Experiencing repeated or extreme exposure to aversive details of the traumatic event(s) (e.g., first responders collecting human remains; police officers repeatedly exposed to details of child abuse).

Note: Criterion A4 does not apply to exposure through electronic media, television, movies, or pictures, unless this exposure is work related.

Presence of one (or more) of the following intrusion symptoms associated with the traumatic event(s), beginning after the traumatic event(s) occurred:

Recurrent, involuntary, and intrusive distressing memories of the traumatic event(s).

Note: In children older than 6 years, repetitive play may occur in which themes or aspects of the traumatic event(s) are expressed.

Recurrent distressing dreams in which the content and/or affect of the dream are related to the traumatic event(s).

Note: In children, there may be frightening dreams without recognizable content.

Dissociative reactions (e.g., flashbacks) in which the individual feels or acts as if the traumatic event(s) were recurring. (Such reactions may occur on a continuum, with the most extreme expression being a complete loss of awareness of present surroundings.)

Note: In children, trauma-specific reenactment may occur in play.

Intense or prolonged psychological distress at exposure to internal or external cues that symbolize or resemble an aspect of the traumatic event(s).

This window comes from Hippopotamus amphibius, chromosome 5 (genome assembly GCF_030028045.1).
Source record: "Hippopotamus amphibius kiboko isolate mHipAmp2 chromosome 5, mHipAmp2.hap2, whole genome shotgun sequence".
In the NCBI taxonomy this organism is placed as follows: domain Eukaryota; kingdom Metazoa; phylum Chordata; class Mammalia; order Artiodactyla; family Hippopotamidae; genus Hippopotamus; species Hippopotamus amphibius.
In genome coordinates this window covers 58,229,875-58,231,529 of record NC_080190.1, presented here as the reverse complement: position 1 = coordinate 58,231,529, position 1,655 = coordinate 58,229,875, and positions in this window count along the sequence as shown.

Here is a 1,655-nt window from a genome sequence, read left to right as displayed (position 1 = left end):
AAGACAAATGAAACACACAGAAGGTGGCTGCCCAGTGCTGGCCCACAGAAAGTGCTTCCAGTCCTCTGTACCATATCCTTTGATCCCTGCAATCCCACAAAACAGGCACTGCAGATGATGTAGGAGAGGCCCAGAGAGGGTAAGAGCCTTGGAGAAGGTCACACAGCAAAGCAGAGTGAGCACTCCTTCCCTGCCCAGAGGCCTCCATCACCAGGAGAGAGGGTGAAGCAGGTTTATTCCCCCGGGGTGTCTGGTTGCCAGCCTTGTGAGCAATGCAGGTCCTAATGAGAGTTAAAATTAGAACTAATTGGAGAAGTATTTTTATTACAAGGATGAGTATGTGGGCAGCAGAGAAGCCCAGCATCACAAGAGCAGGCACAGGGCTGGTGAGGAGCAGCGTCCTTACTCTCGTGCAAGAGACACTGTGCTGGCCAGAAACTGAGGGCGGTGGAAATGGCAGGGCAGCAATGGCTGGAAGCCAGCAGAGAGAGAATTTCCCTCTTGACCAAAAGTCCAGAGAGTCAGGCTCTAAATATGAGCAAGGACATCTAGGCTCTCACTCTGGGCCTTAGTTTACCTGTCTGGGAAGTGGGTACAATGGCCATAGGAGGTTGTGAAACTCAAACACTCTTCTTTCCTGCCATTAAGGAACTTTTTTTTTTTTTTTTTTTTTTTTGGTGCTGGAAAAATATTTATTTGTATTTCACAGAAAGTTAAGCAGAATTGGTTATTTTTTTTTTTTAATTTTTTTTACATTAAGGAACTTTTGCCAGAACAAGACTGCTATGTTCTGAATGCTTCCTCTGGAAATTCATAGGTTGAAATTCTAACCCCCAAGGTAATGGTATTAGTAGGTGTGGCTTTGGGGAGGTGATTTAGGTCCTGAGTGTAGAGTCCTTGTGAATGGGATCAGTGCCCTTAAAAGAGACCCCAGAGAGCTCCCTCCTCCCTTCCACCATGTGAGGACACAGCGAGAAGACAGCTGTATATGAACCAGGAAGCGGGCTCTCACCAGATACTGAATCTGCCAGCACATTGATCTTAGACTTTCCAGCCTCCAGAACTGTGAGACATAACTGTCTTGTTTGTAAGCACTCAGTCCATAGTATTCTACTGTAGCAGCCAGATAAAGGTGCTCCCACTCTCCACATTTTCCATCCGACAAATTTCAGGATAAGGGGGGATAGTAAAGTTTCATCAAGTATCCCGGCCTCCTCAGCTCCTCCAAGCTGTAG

Marked physiological reactions to internal or external cues that symbolize or resemble an aspect of the traumatic event(s).

Persistent avoidance of stimuli associated with the traumatic event(s), beginning after the traumatic event(s) occurred, as evidenced by one or both of the following:

Avoidance of or efforts to avoid distressing memories, thoughts, or feelings about or closely associated with the traumatic event(s).

Avoidance of or efforts to avoid external reminders (people, places, conversations, activities, objects, situations) that arouse distressing memories, thoughts, or feelings about or closely associated with the traumatic event(s).

Negative alterations in cognitions and mood associated with the traumatic event(s), beginning or worsening after the traumatic event(s) occurred, as evidenced by two (or more) of the following:

Inability to remember an important aspect of the traumatic event(s) (typically due to dissociative amnesia and not to other factors such as head injury, alcohol, or drugs).

Persistent and exaggerated negative beliefs or expectations about oneself, others, or the world (e.g., “I am bad,” “No one can be trusted,” “The world is completely dangerous,” “My whole nervous system is permanently ruined”).

Persistent, distorted cognitions about the cause or consequences of the traumatic event(s) that lead the individual to blame himself/herself or others.

Persistent negative emotional state (e.g., fear, horror, anger, guilt, or shame).

Markedly diminished interest or participation in significant activities.

Feelings of detachment or estrangement from others.

Persistent inability to experience positive emotions (e.g., inability to experience happiness, satisfaction, or loving feelings).

Marked alterations in arousal and reactivity associated with the traumatic event(s), beginning or worsening after the traumatic event(s) occurred, as evidenced by two (or more) of the following:

Irritable behavior and angry outbursts (with little or no provocation) typically expressed as verbal or physical aggression toward people or objects.

Reckless or self-destructive behavior.

Hypervigilance.

Exaggerated startle response.

Problems with concentration.

Sleep disturbance (e.g., difficulty falling or staying asleep or restless sleep).

Duration of the disturbance (Criteria B, C, D, and E) is more than 1 month.